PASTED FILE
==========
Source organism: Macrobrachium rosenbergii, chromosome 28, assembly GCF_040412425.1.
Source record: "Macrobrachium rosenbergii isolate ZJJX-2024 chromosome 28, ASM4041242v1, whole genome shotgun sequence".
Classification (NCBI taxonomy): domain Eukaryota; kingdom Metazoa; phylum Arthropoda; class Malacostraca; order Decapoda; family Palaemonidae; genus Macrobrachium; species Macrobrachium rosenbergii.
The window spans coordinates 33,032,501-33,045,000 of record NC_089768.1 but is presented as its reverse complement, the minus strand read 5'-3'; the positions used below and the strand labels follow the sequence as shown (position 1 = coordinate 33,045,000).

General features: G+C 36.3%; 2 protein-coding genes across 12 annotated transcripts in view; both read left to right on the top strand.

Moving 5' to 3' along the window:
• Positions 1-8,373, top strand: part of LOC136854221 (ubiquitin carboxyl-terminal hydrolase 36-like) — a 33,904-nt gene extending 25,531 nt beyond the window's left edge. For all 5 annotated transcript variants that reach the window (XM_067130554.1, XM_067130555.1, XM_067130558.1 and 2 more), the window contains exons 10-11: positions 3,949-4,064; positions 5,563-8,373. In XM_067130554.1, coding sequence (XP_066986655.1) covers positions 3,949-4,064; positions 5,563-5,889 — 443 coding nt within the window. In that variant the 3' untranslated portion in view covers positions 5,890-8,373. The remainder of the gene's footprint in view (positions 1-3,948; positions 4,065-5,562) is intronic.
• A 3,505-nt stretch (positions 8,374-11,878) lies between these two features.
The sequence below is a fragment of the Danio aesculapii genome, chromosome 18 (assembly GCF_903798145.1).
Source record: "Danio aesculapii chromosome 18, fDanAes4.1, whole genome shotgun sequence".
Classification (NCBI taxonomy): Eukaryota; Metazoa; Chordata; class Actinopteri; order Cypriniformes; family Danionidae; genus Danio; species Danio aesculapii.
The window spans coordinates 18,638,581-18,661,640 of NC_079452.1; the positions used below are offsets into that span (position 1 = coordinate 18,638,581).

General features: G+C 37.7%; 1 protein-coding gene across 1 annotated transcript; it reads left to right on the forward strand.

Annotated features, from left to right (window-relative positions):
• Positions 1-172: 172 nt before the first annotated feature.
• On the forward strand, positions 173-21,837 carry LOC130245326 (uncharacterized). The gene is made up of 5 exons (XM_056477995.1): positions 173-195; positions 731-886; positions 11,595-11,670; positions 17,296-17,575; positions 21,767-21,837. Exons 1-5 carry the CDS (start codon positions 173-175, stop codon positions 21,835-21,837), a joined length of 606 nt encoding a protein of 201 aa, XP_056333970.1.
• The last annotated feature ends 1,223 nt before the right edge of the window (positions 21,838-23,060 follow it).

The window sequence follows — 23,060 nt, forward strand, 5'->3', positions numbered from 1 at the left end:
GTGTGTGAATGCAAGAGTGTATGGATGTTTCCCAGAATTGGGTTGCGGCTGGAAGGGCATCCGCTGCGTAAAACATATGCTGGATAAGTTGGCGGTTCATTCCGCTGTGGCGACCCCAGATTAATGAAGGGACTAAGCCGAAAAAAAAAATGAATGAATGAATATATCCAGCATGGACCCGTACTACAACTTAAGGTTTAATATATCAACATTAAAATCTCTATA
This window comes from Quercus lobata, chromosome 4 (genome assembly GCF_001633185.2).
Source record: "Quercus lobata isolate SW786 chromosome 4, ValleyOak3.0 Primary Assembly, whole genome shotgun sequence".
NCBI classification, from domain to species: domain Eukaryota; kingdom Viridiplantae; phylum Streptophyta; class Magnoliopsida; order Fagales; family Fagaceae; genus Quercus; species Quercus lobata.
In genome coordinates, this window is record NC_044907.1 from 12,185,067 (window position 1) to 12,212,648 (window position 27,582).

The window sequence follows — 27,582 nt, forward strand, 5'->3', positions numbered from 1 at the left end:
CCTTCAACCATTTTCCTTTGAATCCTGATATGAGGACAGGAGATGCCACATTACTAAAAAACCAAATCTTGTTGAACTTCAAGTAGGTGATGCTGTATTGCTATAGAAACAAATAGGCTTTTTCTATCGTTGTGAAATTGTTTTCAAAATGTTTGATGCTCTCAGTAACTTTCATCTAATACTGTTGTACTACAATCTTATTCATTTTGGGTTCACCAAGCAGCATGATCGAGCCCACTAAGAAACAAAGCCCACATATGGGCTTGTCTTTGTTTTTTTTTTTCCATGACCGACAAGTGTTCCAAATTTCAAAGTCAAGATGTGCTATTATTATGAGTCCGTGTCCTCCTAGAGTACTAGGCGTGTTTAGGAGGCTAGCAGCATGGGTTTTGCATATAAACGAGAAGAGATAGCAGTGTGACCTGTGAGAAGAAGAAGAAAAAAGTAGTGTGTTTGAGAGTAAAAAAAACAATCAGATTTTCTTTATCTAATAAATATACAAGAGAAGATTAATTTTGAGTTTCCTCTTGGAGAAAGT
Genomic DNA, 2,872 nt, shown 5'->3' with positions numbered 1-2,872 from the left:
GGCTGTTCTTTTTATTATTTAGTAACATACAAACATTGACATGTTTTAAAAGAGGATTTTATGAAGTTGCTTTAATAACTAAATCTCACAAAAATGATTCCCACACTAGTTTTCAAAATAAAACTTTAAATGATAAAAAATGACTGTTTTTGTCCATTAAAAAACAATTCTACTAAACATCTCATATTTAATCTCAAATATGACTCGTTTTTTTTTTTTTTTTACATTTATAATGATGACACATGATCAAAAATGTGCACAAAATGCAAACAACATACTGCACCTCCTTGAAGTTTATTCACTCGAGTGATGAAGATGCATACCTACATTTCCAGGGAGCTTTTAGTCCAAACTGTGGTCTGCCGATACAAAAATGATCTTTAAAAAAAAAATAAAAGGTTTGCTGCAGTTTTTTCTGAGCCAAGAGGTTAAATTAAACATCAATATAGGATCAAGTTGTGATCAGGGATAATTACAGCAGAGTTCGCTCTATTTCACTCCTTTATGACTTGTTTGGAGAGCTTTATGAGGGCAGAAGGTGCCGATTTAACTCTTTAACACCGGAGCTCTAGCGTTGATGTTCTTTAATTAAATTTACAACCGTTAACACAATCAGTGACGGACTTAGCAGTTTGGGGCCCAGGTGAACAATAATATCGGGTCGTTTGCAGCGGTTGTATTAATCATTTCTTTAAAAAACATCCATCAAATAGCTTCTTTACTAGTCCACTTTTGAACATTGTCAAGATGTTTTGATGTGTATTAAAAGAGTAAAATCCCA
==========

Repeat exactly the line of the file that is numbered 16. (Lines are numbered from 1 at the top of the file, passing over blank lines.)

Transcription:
• On the forward strand, positions 173-21,837 carry LOC130245326 (uncharacterized). The gene is made up of 5 exons (XM_056477995.1): positions 173-195; positions 731-886; positions 11,595-11,670; positions 17,296-17,575; positions 21,767-21,837. Exons 1-5 carry the CDS (start codon positions 173-175, stop codon positions 21,835-21,837), a joined length of 606 nt encoding a protein of 201 aa, XP_056333970.1.